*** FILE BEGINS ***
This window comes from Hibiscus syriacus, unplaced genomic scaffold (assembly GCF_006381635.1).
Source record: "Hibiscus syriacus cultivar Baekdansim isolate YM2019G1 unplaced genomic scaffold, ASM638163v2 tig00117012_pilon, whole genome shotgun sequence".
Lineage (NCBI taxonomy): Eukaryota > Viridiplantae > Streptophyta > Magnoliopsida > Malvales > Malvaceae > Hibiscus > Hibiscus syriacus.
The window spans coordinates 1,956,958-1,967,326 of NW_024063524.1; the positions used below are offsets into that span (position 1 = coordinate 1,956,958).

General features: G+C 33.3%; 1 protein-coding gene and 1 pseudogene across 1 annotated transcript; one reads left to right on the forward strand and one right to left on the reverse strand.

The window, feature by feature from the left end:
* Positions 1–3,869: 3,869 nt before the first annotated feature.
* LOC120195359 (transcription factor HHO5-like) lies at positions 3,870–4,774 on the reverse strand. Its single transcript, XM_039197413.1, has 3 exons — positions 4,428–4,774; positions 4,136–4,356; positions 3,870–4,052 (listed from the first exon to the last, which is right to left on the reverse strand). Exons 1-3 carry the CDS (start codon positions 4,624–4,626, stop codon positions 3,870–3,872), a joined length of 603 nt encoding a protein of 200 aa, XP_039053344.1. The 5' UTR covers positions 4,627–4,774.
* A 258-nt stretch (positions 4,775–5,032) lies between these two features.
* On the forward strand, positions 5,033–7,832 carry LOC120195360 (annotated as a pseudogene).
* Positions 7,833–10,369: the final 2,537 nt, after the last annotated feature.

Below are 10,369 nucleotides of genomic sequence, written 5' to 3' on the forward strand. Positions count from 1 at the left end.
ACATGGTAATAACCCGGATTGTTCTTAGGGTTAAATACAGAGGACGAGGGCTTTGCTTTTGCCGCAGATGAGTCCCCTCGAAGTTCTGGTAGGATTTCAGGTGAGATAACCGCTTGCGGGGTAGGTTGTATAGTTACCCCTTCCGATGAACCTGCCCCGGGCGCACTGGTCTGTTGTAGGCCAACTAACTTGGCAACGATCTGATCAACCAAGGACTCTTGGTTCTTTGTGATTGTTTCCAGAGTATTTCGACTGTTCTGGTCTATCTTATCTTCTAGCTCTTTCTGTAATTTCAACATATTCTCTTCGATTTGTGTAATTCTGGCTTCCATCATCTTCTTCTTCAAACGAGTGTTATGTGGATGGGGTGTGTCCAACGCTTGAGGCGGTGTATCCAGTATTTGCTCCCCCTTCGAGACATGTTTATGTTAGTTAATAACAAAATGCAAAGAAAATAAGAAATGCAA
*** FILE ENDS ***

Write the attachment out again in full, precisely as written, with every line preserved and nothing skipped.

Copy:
This window comes from Hibiscus syriacus, unplaced genomic scaffold (assembly GCF_006381635.1).
Source record: "Hibiscus syriacus cultivar Baekdansim isolate YM2019G1 unplaced genomic scaffold, ASM638163v2 tig00117012_pilon, whole genome shotgun sequence".
Lineage (NCBI taxonomy): Eukaryota > Viridiplantae > Streptophyta > Magnoliopsida > Malvales > Malvaceae > Hibiscus > Hibiscus syriacus.
The window spans coordinates 1,956,958-1,967,326 of NW_024063524.1; the positions used below are offsets into that span (position 1 = coordinate 1,956,958).

General features: G+C 33.3%; 1 protein-coding gene and 1 pseudogene across 1 annotated transcript; one reads left to right on the forward strand and one right to left on the reverse strand.

The window, feature by feature from the left end:
* Positions 1–3,869: 3,869 nt before the first annotated feature.
* LOC120195359 (transcription factor HHO5-like) lies at positions 3,870–4,774 on the reverse strand. Its single transcript, XM_039197413.1, has 3 exons — positions 4,428–4,774; positions 4,136–4,356; positions 3,870–4,052 (listed from the first exon to the last, which is right to left on the reverse strand). Exons 1-3 carry the CDS (start codon positions 4,624–4,626, stop codon positions 3,870–3,872), a joined length of 603 nt encoding a protein of 200 aa, XP_039053344.1. The 5' UTR covers positions 4,627–4,774.
* A 258-nt stretch (positions 4,775–5,032) lies between these two features.
* On the forward strand, positions 5,033–7,832 carry LOC120195360 (annotated as a pseudogene).
* Positions 7,833–10,369: the final 2,537 nt, after the last annotated feature.

Below are 10,369 nucleotides of genomic sequence, written 5' to 3' on the forward strand. Positions count from 1 at the left end.
ACATGGTAATAACCCGGATTGTTCTTAGGGTTAAATACAGAGGACGAGGGCTTTGCTTTTGCCGCAGATGAGTCCCCTCGAAGTTCTGGTAGGATTTCAGGTGAGATAACCGCTTGCGGGGTAGGTTGTATAGTTACCCCTTCCGATGAACCTGCCCCGGGCGCACTGGTCTGTTGTAGGCCAACTAACTTGGCAACGATCTGATCAACCAAGGACTCTTGGTTCTTTGTGATTGTTTCCAGAGTATTTCGACTGTTCTGGTCTATCTTATCTTCTAGCTCTTTCTGTAATTTCAACATATTCTCTTCGATTTGTGTAATTCTGGCTTCCATCATCTTCTTCTTCAAACGAGTGTTATGTGGATGGGGTGTGTCCAACGCTTGAGGCGGTGTATCCAGTATTTGCTCCCCCTTCGAGACATGTTTATGTTAGTTAATAACAAAATGCAAAGAAAATAAGAAATGCAA